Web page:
HUGO: I think that puts an awful lot on Todd. He clearly believes in her, as many people do. And I think it would piss off far more women if Sarah had said, “Yeah, Todd burst my bubble and made it clear I wasn’t qualified.” More women have suffered because their wings were clipped by jealous and controlling jerks than have suffered because they were unduly flattered by adoring spouses.
LN: This piece in Salon included the following quote from famous feminist Camille Paglia about Palin:
“When I watch Sarah Palin, I don't think sex — I think Amazon warrior! I admire her competitive spirit and her exuberant vitality, which borders on the supernormal. The question that keeps popping up for me is whether Palin, who was born in Idaho, could possibly be part Native American (as we know her husband is), which sometimes seems suggested by her strong facial contours. I have felt that same extraordinary energy and hyper-alertness billowing out from other women with Native American ancestry….”
Yet when I hear the word “billowing” about Sarah Palin, I can only think of one thing. And that is the trail of billowing scarves she left behind her after her alleged pregnancy with Trig Palin. Talk me down, Hugo. Tell me this wasn’t the greatest political hoax ever perpetuated on the American public.
HUGO: I’m not going to comment on whether the hoax is true. I come from the “trust women” school of feminism, after all. But if she did pretend that her daughter’s baby was hers, she did something that would be entirely in keeping with her faith and her frontier ethos. This isn’t new. A hell of a lot of children have grown up being told that their mothers were their older sisters, and that their biological grandmothers were their moms.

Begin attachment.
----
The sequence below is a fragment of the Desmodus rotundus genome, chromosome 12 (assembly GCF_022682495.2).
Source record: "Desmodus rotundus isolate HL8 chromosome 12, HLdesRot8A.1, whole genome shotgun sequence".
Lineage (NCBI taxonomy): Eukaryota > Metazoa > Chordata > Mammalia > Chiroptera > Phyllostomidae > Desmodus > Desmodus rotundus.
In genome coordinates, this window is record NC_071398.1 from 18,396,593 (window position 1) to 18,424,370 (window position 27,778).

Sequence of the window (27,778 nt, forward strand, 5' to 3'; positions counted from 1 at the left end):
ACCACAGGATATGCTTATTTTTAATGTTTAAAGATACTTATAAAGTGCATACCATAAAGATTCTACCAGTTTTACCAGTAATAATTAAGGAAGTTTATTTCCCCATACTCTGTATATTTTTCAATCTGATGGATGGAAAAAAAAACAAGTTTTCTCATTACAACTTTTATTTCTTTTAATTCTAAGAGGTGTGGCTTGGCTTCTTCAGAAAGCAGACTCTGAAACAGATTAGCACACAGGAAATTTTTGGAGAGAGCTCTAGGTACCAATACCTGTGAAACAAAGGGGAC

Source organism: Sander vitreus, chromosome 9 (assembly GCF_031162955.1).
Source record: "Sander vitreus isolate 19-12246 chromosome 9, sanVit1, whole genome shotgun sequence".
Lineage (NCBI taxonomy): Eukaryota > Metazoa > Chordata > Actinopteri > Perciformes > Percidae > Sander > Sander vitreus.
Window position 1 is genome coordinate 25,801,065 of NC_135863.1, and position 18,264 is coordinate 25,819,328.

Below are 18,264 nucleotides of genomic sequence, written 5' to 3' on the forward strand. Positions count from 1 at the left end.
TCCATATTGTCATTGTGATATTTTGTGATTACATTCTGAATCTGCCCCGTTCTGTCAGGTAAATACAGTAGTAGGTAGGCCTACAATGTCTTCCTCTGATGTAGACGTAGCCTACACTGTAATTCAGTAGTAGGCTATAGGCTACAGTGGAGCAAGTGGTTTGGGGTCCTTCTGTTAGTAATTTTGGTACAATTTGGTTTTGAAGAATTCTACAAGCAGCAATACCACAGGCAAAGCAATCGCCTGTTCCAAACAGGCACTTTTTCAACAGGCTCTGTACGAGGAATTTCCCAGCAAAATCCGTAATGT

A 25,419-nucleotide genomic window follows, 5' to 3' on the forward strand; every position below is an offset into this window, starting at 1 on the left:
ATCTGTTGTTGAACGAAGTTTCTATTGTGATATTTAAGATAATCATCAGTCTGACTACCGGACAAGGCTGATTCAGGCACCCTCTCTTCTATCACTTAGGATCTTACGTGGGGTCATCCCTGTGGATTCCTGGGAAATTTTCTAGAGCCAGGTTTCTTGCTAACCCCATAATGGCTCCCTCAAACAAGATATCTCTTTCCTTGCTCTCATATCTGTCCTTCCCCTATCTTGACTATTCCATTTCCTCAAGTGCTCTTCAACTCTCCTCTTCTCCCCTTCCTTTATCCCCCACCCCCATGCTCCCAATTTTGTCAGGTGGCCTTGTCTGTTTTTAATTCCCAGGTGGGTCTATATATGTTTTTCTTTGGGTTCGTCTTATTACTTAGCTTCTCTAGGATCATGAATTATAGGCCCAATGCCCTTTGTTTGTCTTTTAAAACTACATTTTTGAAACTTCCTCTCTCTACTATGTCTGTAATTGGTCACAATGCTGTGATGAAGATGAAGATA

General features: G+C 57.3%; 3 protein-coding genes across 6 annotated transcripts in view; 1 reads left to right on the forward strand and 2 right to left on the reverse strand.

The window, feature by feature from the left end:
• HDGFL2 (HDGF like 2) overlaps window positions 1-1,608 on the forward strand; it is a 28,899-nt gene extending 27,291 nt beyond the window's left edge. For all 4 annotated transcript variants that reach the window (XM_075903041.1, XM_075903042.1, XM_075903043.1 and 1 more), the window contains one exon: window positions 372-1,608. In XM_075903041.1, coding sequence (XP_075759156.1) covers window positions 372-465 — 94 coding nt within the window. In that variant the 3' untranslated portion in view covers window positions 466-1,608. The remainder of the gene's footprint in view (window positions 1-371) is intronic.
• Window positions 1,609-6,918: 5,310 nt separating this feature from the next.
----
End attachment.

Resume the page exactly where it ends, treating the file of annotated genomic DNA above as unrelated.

I remember during the Clinton impeachment scandal feeling very disappointed in the president, both for what he’d done with Monica Lewinsky (which struck me as an abuse of power) and for the way he’d then treated both Lewinsky and his own wife Hillary, to whom he repeatedly lied. But as an historian and a feminist, I never for a moment believed he deserved impeachment. I never bought the ridiculous notion that someone who will lie about one thing will lie about anything.
When it comes to sex, we’re all somewhat dishonest. We don’t have the vocabulary, most of us, to take the truth about our messy private lives into public spaces. Even if we want to tell our stories, our fears and our shame and our concern for others lead us to be less than forthcoming. And if Sarah Palin did pull off an elaborate hoax, I’m not sure that speaks to her essential truthfulness as a politician. When it comes to sex (our own and our children’s), we lie when we’d tell the truth about anything else.
Honestly, when I first heard the story of the hoax, I thought it was put out by her supporters to burnish her reputation. It would indicate how fiercely she protected her family; it would burnish her grizzly mama reputation.
LN: Fascinating: her supporters rather than her detractors. I had never thought of that. And yet it’s her supporters who love the ongoing controversy over what is widely called “Babygate” because they believe it now burnishes her reputation as a “victim.” Is this now the feminist dialetic redux: Palin-the-politician as heroine versus Palin-the-mother as victim?
HUGO: Absolutely. And this is part of a larger trend in American politics – the quick claims of victimization are a perversion of feminist politics. It’s used to silence criticism of the powerful instead of protecting the vulnerable. I find that tiresome.
LN: Earlier you spoke to Palin’s smarts. You know, when I think of smart, I think of a person like you who graduated from U.C. Berkeley and then went on to earn an MA and PhD from UCLA. That’s smart, Hugo. And what Mrs. Palin is, in the words of another Barnard alumna, Martha Stewart, is “confused.” Her disordered thinking. Her disorganized speech patterns. This would be alarming from any leader. Why does she have a “Get Out Of Stupid” card and other politicians don’t?
HUGO: Well, Americans have a long fascination with politicians who don’t have much book-learnin’. Andrew Jackson ran against John Quincy Adams and boasted he was a “ploughman” and the latter was a “professor.” Palin is part of a long tradition of anti-intellectualism in our politics, in which home-spun wisdom (usually involving fecundity and firearms) is seen as superior to formal education. It’s an old “get out of stupid” card – she’s just the first major female politician to play it so deftly.